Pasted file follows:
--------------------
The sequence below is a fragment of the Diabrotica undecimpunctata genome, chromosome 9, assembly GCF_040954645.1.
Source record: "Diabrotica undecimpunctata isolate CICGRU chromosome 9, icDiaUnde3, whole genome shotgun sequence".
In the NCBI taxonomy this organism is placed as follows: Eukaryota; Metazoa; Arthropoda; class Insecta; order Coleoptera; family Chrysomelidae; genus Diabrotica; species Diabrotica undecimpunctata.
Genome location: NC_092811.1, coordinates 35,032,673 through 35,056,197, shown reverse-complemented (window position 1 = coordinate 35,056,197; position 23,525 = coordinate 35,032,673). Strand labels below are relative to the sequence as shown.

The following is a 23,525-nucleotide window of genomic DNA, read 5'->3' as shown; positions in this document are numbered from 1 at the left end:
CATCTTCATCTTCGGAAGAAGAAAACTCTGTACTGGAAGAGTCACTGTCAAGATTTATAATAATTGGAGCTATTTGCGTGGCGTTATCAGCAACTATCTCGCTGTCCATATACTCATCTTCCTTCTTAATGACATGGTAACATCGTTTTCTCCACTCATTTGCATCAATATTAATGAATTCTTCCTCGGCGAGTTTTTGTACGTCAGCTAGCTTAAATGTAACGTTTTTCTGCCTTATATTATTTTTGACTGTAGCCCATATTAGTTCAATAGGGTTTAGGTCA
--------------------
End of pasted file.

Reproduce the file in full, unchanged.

The sequence below is a fragment of the Diabrotica undecimpunctata genome, chromosome 9, assembly GCF_040954645.1.
Source record: "Diabrotica undecimpunctata isolate CICGRU chromosome 9, icDiaUnde3, whole genome shotgun sequence".
In the NCBI taxonomy this organism is placed as follows: Eukaryota; Metazoa; Arthropoda; class Insecta; order Coleoptera; family Chrysomelidae; genus Diabrotica; species Diabrotica undecimpunctata.
Genome location: NC_092811.1, coordinates 35,032,673 through 35,056,197, shown reverse-complemented (window position 1 = coordinate 35,056,197; position 23,525 = coordinate 35,032,673). Strand labels below are relative to the sequence as shown.

The following is a 23,525-nucleotide window of genomic DNA, read 5'->3' as shown; positions in this document are numbered from 1 at the left end:
CATCTTCATCTTCGGAAGAAGAAAACTCTGTACTGGAAGAGTCACTGTCAAGATTTATAATAATTGGAGCTATTTGCGTGGCGTTATCAGCAACTATCTCGCTGTCCATATACTCATCTTCCTTCTTAATGACATGGTAACATCGTTTTCTCCACTCATTTGCATCAATATTAATGAATTCTTCCTCGGCGAGTTTTTGTACGTCAGCTAGCTTAAATGTAACGTTTTTCTGCCTTATATTATTTTTGACTGTAGCCCATATTAGTTCAATAGGGTTTAGGTCA